Firstly, the scientists were really careful about their phrasing. They're quite open about the fact that they haven't proved that high-dose THC causes abnormalities in the corpus callosum; the two just seem to coexist. There may also be other reasons the corpus callosum is degraded in some people. Cocaine use, for instance, has been linked to the condition as well.
It'll take more work before a link is established, and we also don't know what damage to the corpus callosum actually means for how the brain's functioning might be impaired. It might find ways to compensate; it's a very versatile organ. And it may be years before we know what the true story is, and whether certain people are more vulnerable to THC-induced corpus callosum problems.
The study also highlights the need for people to understand exactly what kind of marijuana they're smoking, and how strong it is. This actually bolsters the case for legalizing it and regulating its marketing. It's important for people to make informed choices, particularly because, as Science News pointed out, the marijuana being cultivated these days is incredibly strong — three times as potent as it was 30 years ago, in some cases. If high-dose THC is a risk factor, then this sort of discovery may prompt marijuana growers to diversify their strains, focusing on milder highs as well as the knockout THC-heavy varieties that currently dominate the market.
Considering how the legal marijuana market across the 23 states that have legalized it in some form is valued at at least $3 billion, this isn't exactly a niche issue.
The Good News
The study does have one good piece of news for cannabis enthusiasts. The scientists studied two groups of people: "normal" people (half of whom were cannabis users) and people who'd experienced at least one episode of psychosis (again, half of whom were cannabis users). The study didn't find that the people with psychosis suffered worse corpus callosum damage than the non-psychotic ones. The damage seemed, on average, to be about the same. And that matters.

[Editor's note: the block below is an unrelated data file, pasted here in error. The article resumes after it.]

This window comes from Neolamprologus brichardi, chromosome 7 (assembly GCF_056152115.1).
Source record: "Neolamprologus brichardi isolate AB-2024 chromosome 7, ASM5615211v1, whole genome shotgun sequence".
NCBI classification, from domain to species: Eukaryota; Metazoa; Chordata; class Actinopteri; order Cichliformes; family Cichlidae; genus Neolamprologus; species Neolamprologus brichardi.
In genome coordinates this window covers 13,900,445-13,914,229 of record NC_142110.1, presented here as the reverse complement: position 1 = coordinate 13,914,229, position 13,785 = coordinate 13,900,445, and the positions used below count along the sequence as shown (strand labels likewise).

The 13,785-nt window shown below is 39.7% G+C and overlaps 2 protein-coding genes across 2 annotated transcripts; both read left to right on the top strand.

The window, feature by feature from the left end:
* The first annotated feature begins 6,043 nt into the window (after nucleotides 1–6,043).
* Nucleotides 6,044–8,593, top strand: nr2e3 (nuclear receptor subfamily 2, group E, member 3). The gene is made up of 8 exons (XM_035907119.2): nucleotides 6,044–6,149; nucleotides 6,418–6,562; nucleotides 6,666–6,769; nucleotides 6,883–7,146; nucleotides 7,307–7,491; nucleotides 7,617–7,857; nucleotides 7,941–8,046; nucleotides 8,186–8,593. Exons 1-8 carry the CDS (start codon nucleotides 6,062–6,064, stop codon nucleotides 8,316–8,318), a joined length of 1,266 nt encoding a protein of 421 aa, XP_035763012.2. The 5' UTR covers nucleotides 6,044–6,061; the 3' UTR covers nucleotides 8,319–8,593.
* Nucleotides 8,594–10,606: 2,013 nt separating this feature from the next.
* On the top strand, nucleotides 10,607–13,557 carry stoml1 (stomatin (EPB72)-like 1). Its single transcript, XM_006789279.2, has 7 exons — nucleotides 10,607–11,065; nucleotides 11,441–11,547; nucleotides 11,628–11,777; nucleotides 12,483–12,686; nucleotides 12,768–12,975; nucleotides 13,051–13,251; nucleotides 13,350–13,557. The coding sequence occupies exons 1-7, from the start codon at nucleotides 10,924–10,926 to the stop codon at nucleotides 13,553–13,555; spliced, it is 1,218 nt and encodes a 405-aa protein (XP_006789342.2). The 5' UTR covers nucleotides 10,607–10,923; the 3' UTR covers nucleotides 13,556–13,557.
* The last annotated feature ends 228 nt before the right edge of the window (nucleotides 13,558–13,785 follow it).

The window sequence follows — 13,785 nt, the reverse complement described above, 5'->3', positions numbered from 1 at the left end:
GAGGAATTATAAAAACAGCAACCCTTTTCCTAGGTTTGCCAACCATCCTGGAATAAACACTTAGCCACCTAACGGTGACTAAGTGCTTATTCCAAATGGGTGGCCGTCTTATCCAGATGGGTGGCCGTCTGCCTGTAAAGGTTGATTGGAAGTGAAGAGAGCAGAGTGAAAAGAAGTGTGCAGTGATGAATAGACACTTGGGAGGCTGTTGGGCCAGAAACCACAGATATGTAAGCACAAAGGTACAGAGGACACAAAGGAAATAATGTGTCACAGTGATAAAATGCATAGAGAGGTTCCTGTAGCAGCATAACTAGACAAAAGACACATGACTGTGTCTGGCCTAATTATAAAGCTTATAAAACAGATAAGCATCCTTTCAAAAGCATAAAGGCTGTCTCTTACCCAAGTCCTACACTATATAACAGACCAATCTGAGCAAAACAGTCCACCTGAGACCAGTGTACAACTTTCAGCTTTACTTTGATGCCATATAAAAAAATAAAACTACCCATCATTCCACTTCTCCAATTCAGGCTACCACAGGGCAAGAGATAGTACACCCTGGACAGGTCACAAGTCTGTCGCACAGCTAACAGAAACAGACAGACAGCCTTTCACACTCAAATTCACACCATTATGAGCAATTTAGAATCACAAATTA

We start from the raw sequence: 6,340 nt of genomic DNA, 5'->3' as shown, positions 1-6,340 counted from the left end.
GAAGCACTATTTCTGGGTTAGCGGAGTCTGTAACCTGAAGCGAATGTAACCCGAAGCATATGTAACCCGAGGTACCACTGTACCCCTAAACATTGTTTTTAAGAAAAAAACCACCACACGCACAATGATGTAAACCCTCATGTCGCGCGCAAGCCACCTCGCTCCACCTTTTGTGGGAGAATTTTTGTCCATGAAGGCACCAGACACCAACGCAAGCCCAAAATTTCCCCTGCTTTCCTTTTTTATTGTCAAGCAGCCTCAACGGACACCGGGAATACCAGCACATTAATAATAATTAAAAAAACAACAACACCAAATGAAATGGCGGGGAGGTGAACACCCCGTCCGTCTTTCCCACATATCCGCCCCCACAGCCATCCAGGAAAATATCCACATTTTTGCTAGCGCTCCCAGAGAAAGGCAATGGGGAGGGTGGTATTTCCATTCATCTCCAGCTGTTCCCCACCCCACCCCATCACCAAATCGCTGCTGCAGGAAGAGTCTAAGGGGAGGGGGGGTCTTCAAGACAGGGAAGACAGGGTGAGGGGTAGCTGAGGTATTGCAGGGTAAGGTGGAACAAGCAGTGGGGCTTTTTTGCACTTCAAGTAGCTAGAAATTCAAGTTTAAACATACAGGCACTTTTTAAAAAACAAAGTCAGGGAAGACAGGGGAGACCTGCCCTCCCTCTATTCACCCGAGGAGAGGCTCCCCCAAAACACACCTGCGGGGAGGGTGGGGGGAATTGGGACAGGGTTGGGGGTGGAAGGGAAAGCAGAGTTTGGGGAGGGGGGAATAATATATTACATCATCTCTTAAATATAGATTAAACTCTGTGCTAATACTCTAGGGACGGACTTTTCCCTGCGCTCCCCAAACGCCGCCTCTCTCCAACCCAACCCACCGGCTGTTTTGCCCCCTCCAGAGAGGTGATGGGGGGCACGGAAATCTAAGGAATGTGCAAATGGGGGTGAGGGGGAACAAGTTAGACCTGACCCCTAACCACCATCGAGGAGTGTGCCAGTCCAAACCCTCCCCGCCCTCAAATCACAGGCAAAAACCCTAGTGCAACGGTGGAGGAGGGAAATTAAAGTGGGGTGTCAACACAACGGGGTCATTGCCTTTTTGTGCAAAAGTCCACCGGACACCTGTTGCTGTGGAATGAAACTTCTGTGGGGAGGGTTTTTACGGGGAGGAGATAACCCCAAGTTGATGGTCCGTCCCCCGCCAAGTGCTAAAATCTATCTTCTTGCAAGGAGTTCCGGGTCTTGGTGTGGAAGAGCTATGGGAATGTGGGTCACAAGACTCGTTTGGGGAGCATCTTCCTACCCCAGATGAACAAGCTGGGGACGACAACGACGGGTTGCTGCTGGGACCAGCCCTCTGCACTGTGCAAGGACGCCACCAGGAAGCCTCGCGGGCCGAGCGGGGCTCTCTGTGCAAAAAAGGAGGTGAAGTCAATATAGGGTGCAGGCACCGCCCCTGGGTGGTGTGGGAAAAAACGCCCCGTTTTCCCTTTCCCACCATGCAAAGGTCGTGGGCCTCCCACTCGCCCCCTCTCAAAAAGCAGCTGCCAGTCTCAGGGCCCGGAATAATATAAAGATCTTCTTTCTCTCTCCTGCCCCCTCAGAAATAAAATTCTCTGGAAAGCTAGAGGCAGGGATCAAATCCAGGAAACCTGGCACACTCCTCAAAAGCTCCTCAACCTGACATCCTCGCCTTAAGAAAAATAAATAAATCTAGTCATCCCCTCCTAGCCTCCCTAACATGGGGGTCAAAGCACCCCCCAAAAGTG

Considering the still-mysterious links between marijuana and psychotic episodes (where it seems that weed may trigger psychosis in very select, as yet-unclear circumstances), this is an important discovery. It may be a clarification of how psychosis under the influence of weed works. It seems that THC strength isn't the key factor in producing psychotic episodes or triggering schizoid symptoms. Sometimes in science, a "no" result is just as important as a "yes."
The Bottom Line
So there are a few takeaways from this study, from white matter damage to new information about THC and psychosis. But none of them necessarily mean that you should throw your legal blunts out your window.
Get information on the strength of what you're buying based on THC percentage (no, your brother's dealer Jeb is not a reliable informant, so go to the grower if possible). Stay tuned for any new science about how high-THC cannabis might affect your brain processes. And stick to the lower-strength stuff if you want to be safe. Low-THC cannabis may also have higher levels of cannabidiol, or CBD, which is the element in pot's biochemistry that actually causes relaxation. So while you'll feel less stoned, you're still getting pot's medicinal benefits.